After the credits, we get the title of this episode shown over members of the school band walking through hallways with their tubas. That title, of course, is “The Big Dance”. Unfortunately, this episode is not about Stephanie and Voula facing off in the NCAA Men’s Basketball Championship to settle their grudge. But frankly, that would be way less entertaining than what we’re about to get.
The Tuba Brigade passes a girl named Lucy. Lucy is the kind of girl who’s supposed to be ever so mature and worldly and wise, which you’re supposed to tell by the big sweater and the big scarves she wears around her neck and head. She’s currently inviting those adorable twins over to her house on Saturday. They wonder if her parents will mind, and Lucy tells them not to worry, because her parents are “loose”. Lucy will be calling her parents “loose” roughly 8,000 times in this episode. Just so you’re prepared.
The Adorable Twins, by the way, are now officially known as Heather and Erica Farrell, so if the fact that one of the twins answered to “Stacey Darrow” in the pilot episode was keeping you up at nights, consider this your recap equivalent of Lunesta.
Exit Lucy, enter Voula. The Twins ask her if she’s going to the Big Dance, but Voula is hesitant. Just then, your new school president Stephanie Kaye walks up. This being the start of the school day, she’s still in Innocent Girl mode, actually looking somewhat cute in a white Izod. At least, cuter than she ever looked in her whore clothes.
Steph says hi to Voula. But Voula, if you’ll recall, is deeply in love with Steph, and in total denial about it. As we witnessed previously, seeing Stephanie whore it up is pretty much the moment Voula realized she was gay. And then there was that whole supposed “betrayal” in the last episode, which we all know was just Voula’s transparent rationalization for hating Stephanie’s guts for not loving her back.
So naturally, Voula makes a big overdramatic reply of, “Oh, she’s talking to me! The school president is talking to me!” And the only thing separating this from an intentionally funny line is that Voula doesn’t deadpan, “But I’m not bitter.”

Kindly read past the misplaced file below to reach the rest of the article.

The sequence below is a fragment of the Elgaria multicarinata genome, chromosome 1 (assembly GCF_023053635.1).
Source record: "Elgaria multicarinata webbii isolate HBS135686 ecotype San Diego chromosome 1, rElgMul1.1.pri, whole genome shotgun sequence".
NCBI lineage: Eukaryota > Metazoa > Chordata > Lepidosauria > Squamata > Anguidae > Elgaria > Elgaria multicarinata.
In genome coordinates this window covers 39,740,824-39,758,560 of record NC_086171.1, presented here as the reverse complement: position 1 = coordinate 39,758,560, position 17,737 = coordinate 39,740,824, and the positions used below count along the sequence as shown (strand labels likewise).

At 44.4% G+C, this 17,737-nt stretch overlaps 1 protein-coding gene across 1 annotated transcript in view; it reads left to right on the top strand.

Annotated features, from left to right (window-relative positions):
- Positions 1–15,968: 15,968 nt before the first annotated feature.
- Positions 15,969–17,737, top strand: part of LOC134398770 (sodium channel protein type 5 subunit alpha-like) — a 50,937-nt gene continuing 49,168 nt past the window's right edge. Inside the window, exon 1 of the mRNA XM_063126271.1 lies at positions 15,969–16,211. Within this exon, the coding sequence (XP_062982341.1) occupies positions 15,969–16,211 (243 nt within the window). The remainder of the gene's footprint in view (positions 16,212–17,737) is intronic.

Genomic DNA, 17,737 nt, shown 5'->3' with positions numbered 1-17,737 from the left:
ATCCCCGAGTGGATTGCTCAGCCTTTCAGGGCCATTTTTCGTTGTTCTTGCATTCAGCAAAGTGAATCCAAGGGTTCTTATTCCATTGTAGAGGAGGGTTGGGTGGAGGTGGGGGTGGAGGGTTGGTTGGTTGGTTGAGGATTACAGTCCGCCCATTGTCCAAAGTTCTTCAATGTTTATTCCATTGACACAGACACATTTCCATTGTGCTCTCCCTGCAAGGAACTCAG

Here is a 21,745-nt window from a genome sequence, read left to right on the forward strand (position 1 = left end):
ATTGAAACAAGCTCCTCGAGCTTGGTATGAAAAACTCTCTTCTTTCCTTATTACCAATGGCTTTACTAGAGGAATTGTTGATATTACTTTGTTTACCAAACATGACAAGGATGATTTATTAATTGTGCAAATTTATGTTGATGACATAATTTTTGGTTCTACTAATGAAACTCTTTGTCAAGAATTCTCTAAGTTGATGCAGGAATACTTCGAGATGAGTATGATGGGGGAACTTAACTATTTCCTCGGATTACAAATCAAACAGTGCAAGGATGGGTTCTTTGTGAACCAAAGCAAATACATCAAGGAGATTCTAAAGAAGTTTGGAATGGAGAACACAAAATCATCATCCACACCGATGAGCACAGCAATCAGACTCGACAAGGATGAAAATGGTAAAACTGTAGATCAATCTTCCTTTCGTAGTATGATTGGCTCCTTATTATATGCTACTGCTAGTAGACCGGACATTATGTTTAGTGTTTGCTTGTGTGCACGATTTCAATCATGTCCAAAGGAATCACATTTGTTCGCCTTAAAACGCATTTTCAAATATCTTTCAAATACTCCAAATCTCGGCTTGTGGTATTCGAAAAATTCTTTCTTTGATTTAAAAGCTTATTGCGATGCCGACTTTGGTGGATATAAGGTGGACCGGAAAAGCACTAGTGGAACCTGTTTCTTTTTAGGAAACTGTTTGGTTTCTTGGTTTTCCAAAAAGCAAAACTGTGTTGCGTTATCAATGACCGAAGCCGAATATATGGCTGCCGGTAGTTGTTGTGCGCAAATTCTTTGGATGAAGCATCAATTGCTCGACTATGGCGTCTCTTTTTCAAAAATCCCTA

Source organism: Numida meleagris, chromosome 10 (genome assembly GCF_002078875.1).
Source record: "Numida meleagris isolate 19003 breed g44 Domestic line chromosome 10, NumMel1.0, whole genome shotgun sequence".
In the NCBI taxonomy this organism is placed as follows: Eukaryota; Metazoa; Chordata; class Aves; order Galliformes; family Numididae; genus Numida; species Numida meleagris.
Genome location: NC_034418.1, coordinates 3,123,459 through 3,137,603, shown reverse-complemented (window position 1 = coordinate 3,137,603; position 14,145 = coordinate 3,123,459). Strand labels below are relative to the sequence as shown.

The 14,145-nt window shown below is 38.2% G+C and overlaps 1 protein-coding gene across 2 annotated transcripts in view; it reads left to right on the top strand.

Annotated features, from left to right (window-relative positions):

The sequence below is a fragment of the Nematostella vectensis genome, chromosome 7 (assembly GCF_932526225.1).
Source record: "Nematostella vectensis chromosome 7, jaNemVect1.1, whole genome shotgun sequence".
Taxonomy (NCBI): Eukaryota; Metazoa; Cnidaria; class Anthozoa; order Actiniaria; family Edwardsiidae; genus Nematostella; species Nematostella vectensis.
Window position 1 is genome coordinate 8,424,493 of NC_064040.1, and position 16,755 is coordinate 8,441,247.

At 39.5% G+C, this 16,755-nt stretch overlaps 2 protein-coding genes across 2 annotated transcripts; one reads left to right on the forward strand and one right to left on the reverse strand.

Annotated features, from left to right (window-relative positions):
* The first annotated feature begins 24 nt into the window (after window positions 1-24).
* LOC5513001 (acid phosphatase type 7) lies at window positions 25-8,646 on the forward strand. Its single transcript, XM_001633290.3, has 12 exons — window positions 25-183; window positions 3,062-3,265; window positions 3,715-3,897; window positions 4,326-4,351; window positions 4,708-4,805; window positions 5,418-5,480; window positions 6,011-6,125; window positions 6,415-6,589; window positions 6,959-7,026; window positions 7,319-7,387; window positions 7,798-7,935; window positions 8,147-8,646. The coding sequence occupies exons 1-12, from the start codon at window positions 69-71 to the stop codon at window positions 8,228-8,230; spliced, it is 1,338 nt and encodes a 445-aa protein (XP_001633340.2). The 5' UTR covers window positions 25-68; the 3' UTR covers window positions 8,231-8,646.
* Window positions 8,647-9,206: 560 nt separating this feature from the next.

Steph tries to say she’s “sore-y” about what happened in the last episode, and asks if they can still be friends. Voula snots, “Not in a hundred million years!” and walks off. Yeah, Voula doesn’t strike me as the type who can be “just friends” with someone who dumped her. Steph calls after her, “Really mature, Voula!” In a moment, we shall be treated to all the myriad ways in which Stephanie Kaye is mature.
All throughout this, the Adorable Twins just give each other vague looks, most likely conversing telepathically in their secret Twin Language. Did I mention they’re adorable? And I’m still trying to figure out whether this is despite the big teeth they have, or because of them.
Anyway, Steph heads on into the Restroom of Ill Repute, to begin her transformation into a street walker. And look who’s coming out of the restroom! It’s that Rosie O’Donnell-lookalike from episode one, who gives Steph another leer as she passes her. Geez, get over it, already.
Lucy emerges from a stall and says hello to Steph. She sees Stephanie in mid-slut, and asks why she doesn’t just “get changed at home”. Changing at home being the same thing as… getting dressed in the first place, right? Steph takes on that patronizing Stephanie attitude we know and love, and says her mom would “ground me for life! Or longer!”
Lucy’s odd response is, “What a hick town!” So, I think they’re trying to establish that Lucy’s very sophisticated (or thinks she is) and well-traveled, but… Degrassi is not in a “hick town” by any stretch of the imagination. Does anyone in Toronto chew tobacco? Are pickup trucks with gun racks a common sight there? Do they have country bars where people line dance? In the dark? If not… you may not be a redneck!
Lucy then declares the parents in this town to be “fascists”. Yeah. I don’t think she really knows what that word means, either. Steph is amazed that Lucy’s parents let her dress the way she does. What, the big bulky sweater? I don’t see what’s so amazing about that, but Lucy proudly says she “can do whatever I like. I can go where I want. Dress how I want!” I wouldn’t really admit to that, if I were her.
Nevertheless, you can see the awe and respect in Steph’s eyes, because there’s nothing she admires more than the ability to talk a good game. And by a “good game”, I mean a ton of bullshit. She asks Lucy if she’s ever asked a boy out. It seems Steph’s nervous about the prospect of getting laughed at, but worldly Lucy says, “Please, Stephanie! This is the Eighties!” Ah, the timelessness. Lucy exits, and Steph applies her skanky rogue as Principal Charlie gets on the PA to announce the fall dance.